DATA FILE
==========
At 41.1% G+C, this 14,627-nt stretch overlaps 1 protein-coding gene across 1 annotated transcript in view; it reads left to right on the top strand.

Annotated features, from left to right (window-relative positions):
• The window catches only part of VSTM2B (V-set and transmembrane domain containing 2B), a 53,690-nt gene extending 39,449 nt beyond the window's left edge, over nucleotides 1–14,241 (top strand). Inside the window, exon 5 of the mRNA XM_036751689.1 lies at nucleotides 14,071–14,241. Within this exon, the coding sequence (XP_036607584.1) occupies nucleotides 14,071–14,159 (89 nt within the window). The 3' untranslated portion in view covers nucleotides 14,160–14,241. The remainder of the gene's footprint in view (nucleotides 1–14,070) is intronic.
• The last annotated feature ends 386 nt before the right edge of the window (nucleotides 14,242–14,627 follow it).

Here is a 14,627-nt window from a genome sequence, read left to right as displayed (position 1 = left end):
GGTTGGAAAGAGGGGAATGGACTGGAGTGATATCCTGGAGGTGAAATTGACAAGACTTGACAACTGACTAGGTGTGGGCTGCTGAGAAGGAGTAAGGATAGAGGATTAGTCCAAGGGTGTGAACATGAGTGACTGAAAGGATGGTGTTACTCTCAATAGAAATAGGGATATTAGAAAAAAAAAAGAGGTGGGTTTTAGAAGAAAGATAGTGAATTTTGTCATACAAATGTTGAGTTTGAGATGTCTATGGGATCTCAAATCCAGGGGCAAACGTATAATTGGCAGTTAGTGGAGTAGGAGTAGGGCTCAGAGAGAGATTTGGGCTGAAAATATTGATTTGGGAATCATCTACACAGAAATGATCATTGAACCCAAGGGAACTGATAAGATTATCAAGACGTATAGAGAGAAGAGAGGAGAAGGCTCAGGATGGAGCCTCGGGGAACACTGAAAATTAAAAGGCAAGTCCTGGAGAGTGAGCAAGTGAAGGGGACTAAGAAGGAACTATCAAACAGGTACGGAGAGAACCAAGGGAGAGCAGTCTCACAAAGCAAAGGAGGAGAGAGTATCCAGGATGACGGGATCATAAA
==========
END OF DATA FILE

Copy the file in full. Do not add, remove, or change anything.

At 41.1% G+C, this 14,627-nt stretch overlaps 1 protein-coding gene across 1 annotated transcript in view; it reads left to right on the top strand.

Annotated features, from left to right (window-relative positions):
• The window catches only part of VSTM2B (V-set and transmembrane domain containing 2B), a 53,690-nt gene extending 39,449 nt beyond the window's left edge, over nucleotides 1–14,241 (top strand). Inside the window, exon 5 of the mRNA XM_036751689.1 lies at nucleotides 14,071–14,241. Within this exon, the coding sequence (XP_036607584.1) occupies nucleotides 14,071–14,159 (89 nt within the window). The 3' untranslated portion in view covers nucleotides 14,160–14,241. The remainder of the gene's footprint in view (nucleotides 1–14,070) is intronic.
• The last annotated feature ends 386 nt before the right edge of the window (nucleotides 14,242–14,627 follow it).

Here is a 14,627-nt window from a genome sequence, read left to right as displayed (position 1 = left end):
GGTTGGAAAGAGGGGAATGGACTGGAGTGATATCCTGGAGGTGAAATTGACAAGACTTGACAACTGACTAGGTGTGGGCTGCTGAGAAGGAGTAAGGATAGAGGATTAGTCCAAGGGTGTGAACATGAGTGACTGAAAGGATGGTGTTACTCTCAATAGAAATAGGGATATTAGAAAAAAAAAAGAGGTGGGTTTTAGAAGAAAGATAGTGAATTTTGTCATACAAATGTTGAGTTTGAGATGTCTATGGGATCTCAAATCCAGGGGCAAACGTATAATTGGCAGTTAGTGGAGTAGGAGTAGGGCTCAGAGAGAGATTTGGGCTGAAAATATTGATTTGGGAATCATCTACACAGAAATGATCATTGAACCCAAGGGAACTGATAAGATTATCAAGACGTATAGAGAGAAGAGAGGAGAAGGCTCAGGATGGAGCCTCGGGGAACACTGAAAATTAAAAGGCAAGTCCTGGAGAGTGAGCAAGTGAAGGGGACTAAGAAGGAACTATCAAACAGGTACGGAGAGAACCAAGGGAGAGCAGTCTCACAAAGCAAAGGAGGAGAGAGTATCCAGGATGACGGGATCATAAA